As he trailed off into a frustrated silence, Elizabeth opened her mouth, but Rodney spoke first. Strain cracked his voice. "Well, you've got to do something, Carson! I'm nowhere near figuring out this circuitry yet. There isn't time."
"What do you want me to do, Rodney? Tack up all our options on a dartboard and blindfold myself?"
"If that's what it takes!"
An uncharacteristically soft voice interrupted them: "You guys are noisy." Sheppard had slipped off his cot and made his way over to Rodney's worktable. He moved with a deliberate slowness that reminded Elizabeth of something, but it took her a moment to place it: the way a drunken man would walk when he was trying hard to look natural.
"Well, excuse me for disturbing your beauty sleep while trying to save your ass," Rodney grumbled. "Get back in bed before you strain something."
Sheppard's only response to this was to lean his hip against Rodney's worktable and fold his arms. When he wasn't moving, he looked like his usual self ... except that something was still wrong. Tension, Elizabeth thought suddenly -- He's not tense. Normally, energy coiled tightly beneath his skin. Even sleeping, he didn't lose that panther-like readiness. But it was gone now.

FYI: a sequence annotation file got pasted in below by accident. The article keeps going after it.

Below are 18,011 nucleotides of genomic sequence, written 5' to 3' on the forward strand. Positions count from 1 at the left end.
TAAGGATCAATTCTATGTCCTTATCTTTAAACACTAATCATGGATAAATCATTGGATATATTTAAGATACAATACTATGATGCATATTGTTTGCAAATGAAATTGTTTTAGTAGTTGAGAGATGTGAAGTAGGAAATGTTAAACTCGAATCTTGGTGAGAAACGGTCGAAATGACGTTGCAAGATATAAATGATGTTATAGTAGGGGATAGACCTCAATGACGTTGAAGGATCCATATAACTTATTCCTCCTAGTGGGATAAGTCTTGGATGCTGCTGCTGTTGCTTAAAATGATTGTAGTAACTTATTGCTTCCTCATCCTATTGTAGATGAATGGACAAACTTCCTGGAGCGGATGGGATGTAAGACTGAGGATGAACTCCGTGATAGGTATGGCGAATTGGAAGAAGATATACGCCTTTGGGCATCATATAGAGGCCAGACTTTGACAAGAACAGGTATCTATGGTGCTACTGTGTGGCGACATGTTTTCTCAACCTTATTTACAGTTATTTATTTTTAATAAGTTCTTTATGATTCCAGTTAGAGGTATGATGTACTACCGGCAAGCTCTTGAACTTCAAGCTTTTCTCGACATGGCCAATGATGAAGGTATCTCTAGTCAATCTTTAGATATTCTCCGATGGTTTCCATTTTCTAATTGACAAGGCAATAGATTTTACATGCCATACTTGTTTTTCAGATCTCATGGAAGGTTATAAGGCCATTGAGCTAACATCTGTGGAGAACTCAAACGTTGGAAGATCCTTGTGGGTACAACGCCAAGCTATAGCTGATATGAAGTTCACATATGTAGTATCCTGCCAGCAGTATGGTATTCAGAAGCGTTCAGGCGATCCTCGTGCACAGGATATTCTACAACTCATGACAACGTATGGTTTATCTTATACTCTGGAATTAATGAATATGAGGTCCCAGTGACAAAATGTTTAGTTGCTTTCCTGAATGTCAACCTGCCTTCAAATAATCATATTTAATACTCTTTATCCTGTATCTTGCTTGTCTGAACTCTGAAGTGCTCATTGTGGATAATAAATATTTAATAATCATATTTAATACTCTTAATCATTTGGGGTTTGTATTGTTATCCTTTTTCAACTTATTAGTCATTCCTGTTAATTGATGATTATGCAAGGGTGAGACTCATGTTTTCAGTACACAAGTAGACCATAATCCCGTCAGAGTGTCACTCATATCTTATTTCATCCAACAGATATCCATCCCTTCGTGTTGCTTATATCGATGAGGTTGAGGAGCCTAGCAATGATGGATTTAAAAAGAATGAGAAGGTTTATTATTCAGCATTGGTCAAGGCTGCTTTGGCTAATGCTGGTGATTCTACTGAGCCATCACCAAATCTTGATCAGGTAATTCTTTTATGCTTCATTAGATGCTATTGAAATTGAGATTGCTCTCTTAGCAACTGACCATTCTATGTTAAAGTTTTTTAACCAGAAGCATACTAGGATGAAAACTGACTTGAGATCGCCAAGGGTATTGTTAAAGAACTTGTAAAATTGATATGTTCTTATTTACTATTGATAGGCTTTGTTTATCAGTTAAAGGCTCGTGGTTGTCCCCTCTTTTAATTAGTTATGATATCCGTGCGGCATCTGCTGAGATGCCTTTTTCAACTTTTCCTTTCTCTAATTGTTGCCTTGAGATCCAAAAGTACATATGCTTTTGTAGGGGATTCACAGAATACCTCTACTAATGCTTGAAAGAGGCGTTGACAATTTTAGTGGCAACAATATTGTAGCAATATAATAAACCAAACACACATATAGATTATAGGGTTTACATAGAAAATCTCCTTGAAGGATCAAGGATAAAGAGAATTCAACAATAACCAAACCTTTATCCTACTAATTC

The look on Rodney's face was one Elizabeth had never seen there before -- somewhere between horror and pity. "Go back to bed, Colonel," he said harshly.
"Don't want to." Sheppard's voice was just slurred enough to add to the overall sense of wrongness that hung over him like a shroud. Elizabeth thought he'd gotten noticeably worse just since she'd been in the infirmary; the deterioration was happening that fast. "Had an idea."
"That's great, and your I.Q. is what right now, 80? Get the hell back to bed and let the grown-ups figure this out."
"Rodney," Carson said softly. He nodded to Sheppard. "Go on."
The Colonel frowned, and his struggle was evident as he fought to remember what it was that he'd wanted to say. "This thing on my neck ..." He raised his hand to the collar, touching it. "Reminds me of having that other thing on my neck. That ... bug, in the puddlejumper, that time." His eyes lifted to McKay's, and he seemed to focus all of his remaining mental presence on the physicist, as if trying to will him to understand. "We made it go away. Fooled it."
"... by making it think you were dead," Rodney finished for him, his brow furrowed.
Elizabeth spun around, to see Carson with a speculative look on his face. "Would that work in this case?" she asked.
He thought about it and finally, reluctantly, shook his head. "If Rodney's right about the anti-tampering mechanism, anything we do to their bodies to simulate a death state -- electric shock, drugs -- could set it off. It's the same reason we can't use the stasis pods."
There was a sharp smack! from Rodney's general direction. Startled, Elizabeth turned to see that he'd hit himself in the forehead.